Traces of glyphosate, the active ingredient in Monsanto's Roundup herbicide, have been found in 10 of 11 tested samples of Ben & Jerry's ice cream, the Organic Consumers Association announced Tuesday.
The ice cream is made with dairy products coming from cows that are fed GMO corn, but these traces of glyphosate may also come from certain add-ins containing GMO ingredients, including peanut butter and cookie dough.
“We need to better understand where the glyphosate they’re finding is coming from," Rob Michalak, global director of social mission at Ben & Jerry’s, told the New York Times. "Maybe it’s from something that’s not even in our supply chain, and so we’re missing it.”
He noted that the company is working to ensure that all the ingredients in its supply chain are "as far away as we can get" from GMO sources.
From the Organic Authority Files
While the amount of glyphosate found in the ice cream does not violate EPA regulations, many consumers are reluctant to purchase food items with even a trace of glyphosate, especially given a recent study where rats that consumed very low levels of glyphosate every day showed early signs of fatty liver disease starting after just three months.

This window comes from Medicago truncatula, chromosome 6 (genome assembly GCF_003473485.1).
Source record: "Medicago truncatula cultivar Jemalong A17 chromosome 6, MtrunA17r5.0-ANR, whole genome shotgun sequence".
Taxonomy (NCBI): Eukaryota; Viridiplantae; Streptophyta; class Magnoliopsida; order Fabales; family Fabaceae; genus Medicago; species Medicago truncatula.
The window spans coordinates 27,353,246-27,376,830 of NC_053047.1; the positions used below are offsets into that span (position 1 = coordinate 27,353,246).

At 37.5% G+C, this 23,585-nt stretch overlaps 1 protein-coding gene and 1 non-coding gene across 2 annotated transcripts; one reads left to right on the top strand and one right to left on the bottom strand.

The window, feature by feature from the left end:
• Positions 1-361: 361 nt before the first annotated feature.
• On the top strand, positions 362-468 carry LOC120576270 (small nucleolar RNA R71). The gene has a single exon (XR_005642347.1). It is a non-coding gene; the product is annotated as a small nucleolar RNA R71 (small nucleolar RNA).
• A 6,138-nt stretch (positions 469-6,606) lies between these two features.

Among the flavors tested, Chocolate Fudge Brownie showed the highest levels of glyphosate, with 1.74 parts per billion. Cherry Garcia was the only flavor to have no traces of glyphosate.
The OCA has called for Ben & Jerry's, which is famous for its eco-friendly practices, to stop labeling its ice creams as “natural” until the product contains no traces of glyphosate. The OCA has also recently been working with Regeneration Vermont to persuade the brand to transition to organic, which prohibits all GMOs and uses of herbicides like glyphosate.
"It's time for Ben & Jerry's to announce it will immediately begin transitioning to 100 percent organic," the OCA wrote in a post on its website. "Otherwise conscious consumers have no choice but to launch a national and, if necessary, international protest campaign and boycott.”
The World Health Organization found in 2015 that glyphosate was “probably carcinogenic.” The state of California added glyphosate to a list of chemicals “known to cause cancer” earlier this month.
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